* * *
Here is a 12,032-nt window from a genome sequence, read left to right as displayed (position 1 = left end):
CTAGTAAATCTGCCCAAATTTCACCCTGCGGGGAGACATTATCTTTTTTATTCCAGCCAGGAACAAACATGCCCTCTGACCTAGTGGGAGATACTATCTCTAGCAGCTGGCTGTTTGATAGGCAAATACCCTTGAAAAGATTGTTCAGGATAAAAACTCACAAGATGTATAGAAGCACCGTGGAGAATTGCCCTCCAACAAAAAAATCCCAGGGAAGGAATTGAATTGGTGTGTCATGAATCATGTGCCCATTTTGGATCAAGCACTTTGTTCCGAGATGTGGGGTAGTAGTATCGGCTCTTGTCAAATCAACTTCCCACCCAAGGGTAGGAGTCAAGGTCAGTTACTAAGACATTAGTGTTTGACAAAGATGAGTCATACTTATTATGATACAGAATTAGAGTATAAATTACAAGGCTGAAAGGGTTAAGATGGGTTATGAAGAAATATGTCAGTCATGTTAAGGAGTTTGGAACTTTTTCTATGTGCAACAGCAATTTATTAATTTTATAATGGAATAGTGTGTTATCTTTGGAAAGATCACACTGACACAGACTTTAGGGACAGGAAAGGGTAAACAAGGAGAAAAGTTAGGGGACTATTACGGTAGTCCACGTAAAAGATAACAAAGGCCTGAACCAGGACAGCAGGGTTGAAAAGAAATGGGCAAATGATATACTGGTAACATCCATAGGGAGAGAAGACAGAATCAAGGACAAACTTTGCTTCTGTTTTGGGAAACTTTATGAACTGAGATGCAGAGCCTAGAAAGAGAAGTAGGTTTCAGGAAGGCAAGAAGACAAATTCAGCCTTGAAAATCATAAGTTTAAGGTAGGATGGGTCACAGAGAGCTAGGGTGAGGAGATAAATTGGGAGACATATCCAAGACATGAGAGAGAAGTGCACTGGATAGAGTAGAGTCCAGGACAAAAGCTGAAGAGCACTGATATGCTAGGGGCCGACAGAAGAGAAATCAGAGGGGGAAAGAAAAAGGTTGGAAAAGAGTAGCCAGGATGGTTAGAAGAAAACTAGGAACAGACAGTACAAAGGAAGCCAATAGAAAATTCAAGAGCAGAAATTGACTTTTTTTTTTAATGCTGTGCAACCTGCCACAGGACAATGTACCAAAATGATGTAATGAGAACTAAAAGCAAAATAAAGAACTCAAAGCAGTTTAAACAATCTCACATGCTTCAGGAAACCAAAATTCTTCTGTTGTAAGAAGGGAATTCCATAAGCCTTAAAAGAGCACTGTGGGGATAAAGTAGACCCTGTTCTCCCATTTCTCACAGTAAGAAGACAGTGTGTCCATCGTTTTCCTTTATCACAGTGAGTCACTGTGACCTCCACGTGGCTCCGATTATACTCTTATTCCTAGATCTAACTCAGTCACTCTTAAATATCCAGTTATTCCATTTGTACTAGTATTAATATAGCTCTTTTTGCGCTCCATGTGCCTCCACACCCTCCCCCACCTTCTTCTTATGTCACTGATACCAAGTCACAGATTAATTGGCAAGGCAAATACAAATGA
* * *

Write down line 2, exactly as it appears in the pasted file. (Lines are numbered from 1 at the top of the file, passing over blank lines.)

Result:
CTAGTAAATCTGCCCAAATTTCACCCTGCGGGGAGACATTATCTTTTTTATTCCAGCCAGGAACAAACATGCCCTCTGACCTAGTGGGAGATACTATCTCTAGCAGCTGGCTGTTTGATAGGCAAATACCCTTGAAAAGATTGTTCAGGATAAAAACTCACAAGATGTATAGAAGCACCGTGGAGAATTGCCCTCCAACAAAAAAATCCCAGGGAAGGAATTGAATTGGTGTGTCATGAATCATGTGCCCATTTTGGATCAAGCACTTTGTTCCGAGATGTGGGGTAGTAGTATCGGCTCTTGTCAAATCAACTTCCCACCCAAGGGTAGGAGTCAAGGTCAGTTACTAAGACATTAGTGTTTGACAAAGATGAGTCATACTTATTATGATACAGAATTAGAGTATAAATTACAAGGCTGAAAGGGTTAAGATGGGTTATGAAGAAATATGTCAGTCATGTTAAGGAGTTTGGAACTTTTTCTATGTGCAACAGCAATTTATTAATTTTATAATGGAATAGTGTGTTATCTTTGGAAAGATCACACTGACACAGACTTTAGGGACAGGAAAGGGTAAACAAGGAGAAAAGTTAGGGGACTATTACGGTAGTCCACGTAAAAGATAACAAAGGCCTGAACCAGGACAGCAGGGTTGAAAAGAAATGGGCAAATGATATACTGGTAACATCCATAGGGAGAGAAGACAGAATCAAGGACAAACTTTGCTTCTGTTTTGGGAAACTTTATGAACTGAGATGCAGAGCCTAGAAAGAGAAGTAGGTTTCAGGAAGGCAAGAAGACAAATTCAGCCTTGAAAATCATAAGTTTAAGGTAGGATGGGTCACAGAGAGCTAGGGTGAGGAGATAAATTGGGAGACATATCCAAGACATGAGAGAGAAGTGCACTGGATAGAGTAGAGTCCAGGACAAAAGCTGAAGAGCACTGATATGCTAGGGGCCGACAGAAGAGAAATCAGAGGGGGAAAGAAAAAGGTTGGAAAAGAGTAGCCAGGATGGTTAGAAGAAAACTAGGAACAGACAGTACAAAGGAAGCCAATAGAAAATTCAAGAGCAGAAATTGACTTTTTTTTTTAATGCTGTGCAACCTGCCACAGGACAATGTACCAAAATGATGTAATGAGAACTAAAAGCAAAATAAAGAACTCAAAGCAGTTTAAACAATCTCACATGCTTCAGGAAACCAAAATTCTTCTGTTGTAAGAAGGGAATTCCATAAGCCTTAAAAGAGCACTGTGGGGATAAAGTAGACCCTGTTCTCCCATTTCTCACAGTAAGAAGACAGTGTGTCCATCGTTTTCCTTTATCACAGTGAGTCACTGTGACCTCCACGTGGCTCCGATTATACTCTTATTCCTAGATCTAACTCAGTCACTCTTAAATATCCAGTTATTCCATTTGTACTAGTATTAATATAGCTCTTTTTGCGCTCCATGTGCCTCCACACCCTCCCCCACCTTCTTCTTATGTCACTGATACCAAGTCACAGATTAATTGGCAAGGCAAATACAAATGA